After years of general practice followed by an intense internship, Owain Davies has finally found the veterinary role he loves best.
As Principal Vet at Vets Now’s highly respected 24-hour Newport clinic, he’s challenging himself with cases while enjoying being part of the most inclusive and supportive team. (And with plenty of time for surfing on the nearby Gower peninsula it’s a perfect work-life balance).
Having always wanted to be a vet, Owain did his studies at the University of Cambridge.
“I was very fortunate to land the place there,” said Owain. “It’s a six-year course, so it is longer, and it was hard work.
“But with a smaller year group, it was a lovely opportunity.”
Owain graduated in 2016, moved back to Swansea and then spent four years at small animal practices there and in Bristol.
Seeing the same kind of routine cases day after day started to take the shine off and, having enjoyed the limited experience he’d had of emergency work, he began to pick up a few locum shifts at Vets Now Newport.
“The variety and never knowing what’s going to come in is what stands out about ECC for me,” said Owain.
“They tend to be more interesting cases you can work up more fully and that really appeals to me. I could feel from the first few shifts that it was a bit of a step up from the day-to-day work I’d been doing.
“In general practice I’d reached a point where I wasn’t really learning much more. You can reach a comfort zone where you’re a little bit stagnant.”
Backed up by the support of the large, collaborative team at Newport, Owain was happy to make the move into ECC with the knowledge and experience he had behind him
(For vets looking to take the plunge into ECC but still keen on additional support and learning, Vets Now’s acclaimed Edge programmes are a great step).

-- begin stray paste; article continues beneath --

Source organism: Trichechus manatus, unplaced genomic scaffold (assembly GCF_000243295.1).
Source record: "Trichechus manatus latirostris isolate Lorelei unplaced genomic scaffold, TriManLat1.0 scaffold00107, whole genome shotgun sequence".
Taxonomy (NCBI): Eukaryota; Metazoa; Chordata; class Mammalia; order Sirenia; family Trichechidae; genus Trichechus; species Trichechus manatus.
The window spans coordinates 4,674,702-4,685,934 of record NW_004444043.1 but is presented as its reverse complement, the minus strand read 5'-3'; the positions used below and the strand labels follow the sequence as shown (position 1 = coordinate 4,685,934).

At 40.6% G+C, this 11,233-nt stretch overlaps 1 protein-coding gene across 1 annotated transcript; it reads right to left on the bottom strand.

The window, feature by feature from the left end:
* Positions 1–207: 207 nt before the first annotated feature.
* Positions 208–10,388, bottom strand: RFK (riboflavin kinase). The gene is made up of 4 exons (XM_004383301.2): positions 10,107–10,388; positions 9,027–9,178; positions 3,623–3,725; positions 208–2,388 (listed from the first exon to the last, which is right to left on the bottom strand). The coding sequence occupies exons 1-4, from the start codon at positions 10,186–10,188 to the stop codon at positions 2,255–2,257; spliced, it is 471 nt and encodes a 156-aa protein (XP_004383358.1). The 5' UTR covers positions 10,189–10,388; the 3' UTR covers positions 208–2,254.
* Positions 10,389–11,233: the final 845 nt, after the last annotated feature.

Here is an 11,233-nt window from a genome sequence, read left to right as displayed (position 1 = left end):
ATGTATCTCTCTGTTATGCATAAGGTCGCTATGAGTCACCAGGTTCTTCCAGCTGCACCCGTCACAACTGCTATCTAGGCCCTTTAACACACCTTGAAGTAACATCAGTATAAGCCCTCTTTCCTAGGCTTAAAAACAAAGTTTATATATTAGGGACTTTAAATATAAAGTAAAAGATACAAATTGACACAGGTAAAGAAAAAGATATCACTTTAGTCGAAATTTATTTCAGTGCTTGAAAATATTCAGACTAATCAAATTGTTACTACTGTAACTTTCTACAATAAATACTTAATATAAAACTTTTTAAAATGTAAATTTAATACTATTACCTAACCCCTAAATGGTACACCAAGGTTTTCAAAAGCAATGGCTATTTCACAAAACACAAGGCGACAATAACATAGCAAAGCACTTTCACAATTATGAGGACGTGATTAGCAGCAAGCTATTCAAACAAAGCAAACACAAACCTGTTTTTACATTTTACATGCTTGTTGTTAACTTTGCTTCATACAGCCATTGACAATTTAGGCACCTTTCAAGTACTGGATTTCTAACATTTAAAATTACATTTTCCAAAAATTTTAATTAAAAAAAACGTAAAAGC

Within six months, Owain had taken up a full-time role before his desire to further his learning saw him move to the University of Liverpool for a rotating internship.
“It was a great opportunity, and I learned a lot,” said Owain. “Although it was pretty intense, with a lot of night work, it made me a much better vet.”
But the appeal of Vets Now, working at a high level and making an immediate difference, was too strong to resist, and after a year he returned to Newport, this time as Principal Vet.
Although Newport isn’t a referral hospital like Vets Now Glasgow, Manchester and the newly opened Blaise in Birmingham, it is open 24 hours and that has a strong attraction.
“It’s unique in that we get to retain our patients,” said Owain. “Rather than transferring patients back to their own practices, we retain many and can work them up more fully.
“You can do more investigations and you can do surgeries through the night without thinking about a morning deadline. The continuity of care is a nice thing to have.”
Vets Now Newport, which is just off the M4 motorway, is one of the largest emergency hospitals in the south-west.
Daytime at the clinic is a mix of in-patient work and emergency arrivals, with 6pm seeing the switch to being the vital OOH provider for dozens of practices over a wide area.
There’s currently a tight knit team of 10 full-time vets as well as the full contingent of invaluable nurses, ACAs and reception staff – all of which makes for a busy, varied and, vitally, well-supported veterinary life.
“There are always at least two vets on in the peak times, so you are very rarely going to be by yourself,” said Owain.
“There will be techniques and procedures more suited to a 24-hour hospital that you may not routinely have in other Vets Now clinics, for example central venous catheters and feeding tubes.
“But, on top of all that, it’s the supportive culture that makes this place so special. We really try to ensure anyone we take on is a good person who will fit into our team.”
When Owain is away from the clinic, he’ll often be found in the waters off the Gower peninsula, enjoying his surfing.
With day shifts options, weekend-only and twilight shifts possible at Newport, that kind of work-life balance can hold a similar appeal for any vet looking at the world of EEC.